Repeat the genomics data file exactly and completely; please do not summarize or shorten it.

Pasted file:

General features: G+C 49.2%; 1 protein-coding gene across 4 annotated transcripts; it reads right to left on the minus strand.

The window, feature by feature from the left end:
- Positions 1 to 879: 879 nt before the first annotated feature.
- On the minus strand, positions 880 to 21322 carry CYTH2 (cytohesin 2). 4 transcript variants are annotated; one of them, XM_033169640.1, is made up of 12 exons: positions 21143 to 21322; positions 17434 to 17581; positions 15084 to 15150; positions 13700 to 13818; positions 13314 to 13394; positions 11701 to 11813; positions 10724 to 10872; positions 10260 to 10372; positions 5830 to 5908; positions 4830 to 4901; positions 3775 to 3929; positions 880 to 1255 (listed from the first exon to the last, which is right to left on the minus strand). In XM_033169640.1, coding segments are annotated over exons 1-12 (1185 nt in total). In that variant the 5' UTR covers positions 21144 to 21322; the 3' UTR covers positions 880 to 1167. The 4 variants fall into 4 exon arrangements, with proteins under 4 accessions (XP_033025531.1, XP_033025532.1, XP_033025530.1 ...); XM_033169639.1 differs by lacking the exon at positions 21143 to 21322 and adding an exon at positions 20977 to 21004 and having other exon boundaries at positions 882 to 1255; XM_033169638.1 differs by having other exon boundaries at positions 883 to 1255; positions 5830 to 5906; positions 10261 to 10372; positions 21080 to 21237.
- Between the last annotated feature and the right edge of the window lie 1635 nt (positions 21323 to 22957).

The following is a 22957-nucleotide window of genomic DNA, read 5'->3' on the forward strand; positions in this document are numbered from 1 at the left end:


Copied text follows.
General features: G+C 49.2%; 1 protein-coding gene across 4 annotated transcripts; it reads right to left on the minus strand.

The window, feature by feature from the left end:
- Positions 1 to 879: 879 nt before the first annotated feature.
- On the minus strand, positions 880 to 21322 carry CYTH2 (cytohesin 2). 4 transcript variants are annotated; one of them, XM_033169640.1, is made up of 12 exons: positions 21143 to 21322; positions 17434 to 17581; positions 15084 to 15150; positions 13700 to 13818; positions 13314 to 13394; positions 11701 to 11813; positions 10724 to 10872; positions 10260 to 10372; positions 5830 to 5908; positions 4830 to 4901; positions 3775 to 3929; positions 880 to 1255 (listed from the first exon to the last, which is right to left on the minus strand). In XM_033169640.1, coding segments are annotated over exons 1-12 (1185 nt in total). In that variant the 5' UTR covers positions 21144 to 21322; the 3' UTR covers positions 880 to 1167. The 4 variants fall into 4 exon arrangements, with proteins under 4 accessions (XP_033025531.1, XP_033025532.1, XP_033025530.1 ...); XM_033169639.1 differs by lacking the exon at positions 21143 to 21322 and adding an exon at positions 20977 to 21004 and having other exon boundaries at positions 882 to 1255; XM_033169638.1 differs by having other exon boundaries at positions 883 to 1255; positions 5830 to 5906; positions 10261 to 10372; positions 21080 to 21237.
- Between the last annotated feature and the right edge of the window lie 1635 nt (positions 21323 to 22957).

The following is a 22957-nucleotide window of genomic DNA, read 5'->3' on the forward strand; positions in this document are numbered from 1 at the left end: